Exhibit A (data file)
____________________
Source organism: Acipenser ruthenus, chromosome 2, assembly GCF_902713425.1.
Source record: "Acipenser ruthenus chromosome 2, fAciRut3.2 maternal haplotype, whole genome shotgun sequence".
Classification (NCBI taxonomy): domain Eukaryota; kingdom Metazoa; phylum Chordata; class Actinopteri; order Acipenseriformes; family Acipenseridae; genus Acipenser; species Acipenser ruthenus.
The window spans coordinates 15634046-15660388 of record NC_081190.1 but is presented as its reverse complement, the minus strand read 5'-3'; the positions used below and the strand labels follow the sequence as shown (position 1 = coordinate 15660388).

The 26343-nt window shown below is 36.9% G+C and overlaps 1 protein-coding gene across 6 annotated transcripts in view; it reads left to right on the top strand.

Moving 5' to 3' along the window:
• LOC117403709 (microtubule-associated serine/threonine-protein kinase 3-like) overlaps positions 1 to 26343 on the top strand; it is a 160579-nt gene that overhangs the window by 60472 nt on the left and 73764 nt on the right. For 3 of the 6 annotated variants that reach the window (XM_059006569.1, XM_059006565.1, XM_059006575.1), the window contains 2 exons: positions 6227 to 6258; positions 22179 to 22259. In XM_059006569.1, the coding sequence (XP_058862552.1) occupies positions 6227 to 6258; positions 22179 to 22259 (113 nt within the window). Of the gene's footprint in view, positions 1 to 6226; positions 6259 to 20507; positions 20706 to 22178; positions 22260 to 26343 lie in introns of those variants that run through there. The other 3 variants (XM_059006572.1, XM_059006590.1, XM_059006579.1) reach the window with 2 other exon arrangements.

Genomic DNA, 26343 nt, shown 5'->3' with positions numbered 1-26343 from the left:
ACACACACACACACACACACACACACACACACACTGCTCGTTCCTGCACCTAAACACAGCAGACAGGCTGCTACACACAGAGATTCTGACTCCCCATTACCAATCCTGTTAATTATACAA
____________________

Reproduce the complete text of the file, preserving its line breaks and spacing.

Source organism: Acipenser ruthenus, chromosome 2, assembly GCF_902713425.1.
Source record: "Acipenser ruthenus chromosome 2, fAciRut3.2 maternal haplotype, whole genome shotgun sequence".
Classification (NCBI taxonomy): domain Eukaryota; kingdom Metazoa; phylum Chordata; class Actinopteri; order Acipenseriformes; family Acipenseridae; genus Acipenser; species Acipenser ruthenus.
The window spans coordinates 15634046-15660388 of record NC_081190.1 but is presented as its reverse complement, the minus strand read 5'-3'; the positions used below and the strand labels follow the sequence as shown (position 1 = coordinate 15660388).

The 26343-nt window shown below is 36.9% G+C and overlaps 1 protein-coding gene across 6 annotated transcripts in view; it reads left to right on the top strand.

Moving 5' to 3' along the window:
• LOC117403709 (microtubule-associated serine/threonine-protein kinase 3-like) overlaps positions 1 to 26343 on the top strand; it is a 160579-nt gene that overhangs the window by 60472 nt on the left and 73764 nt on the right. For 3 of the 6 annotated variants that reach the window (XM_059006569.1, XM_059006565.1, XM_059006575.1), the window contains 2 exons: positions 6227 to 6258; positions 22179 to 22259. In XM_059006569.1, the coding sequence (XP_058862552.1) occupies positions 6227 to 6258; positions 22179 to 22259 (113 nt within the window). Of the gene's footprint in view, positions 1 to 6226; positions 6259 to 20507; positions 20706 to 22178; positions 22260 to 26343 lie in introns of those variants that run through there. The other 3 variants (XM_059006572.1, XM_059006590.1, XM_059006579.1) reach the window with 2 other exon arrangements.

Genomic DNA, 26343 nt, shown 5'->3' with positions numbered 1-26343 from the left:
ACACACACACACACACACACACACACACACACACTGCTCGTTCCTGCACCTAAACACAGCAGACAGGCTGCTACACACAGAGATTCTGACTCCCCATTACCAATCCTGTTAATTATACAA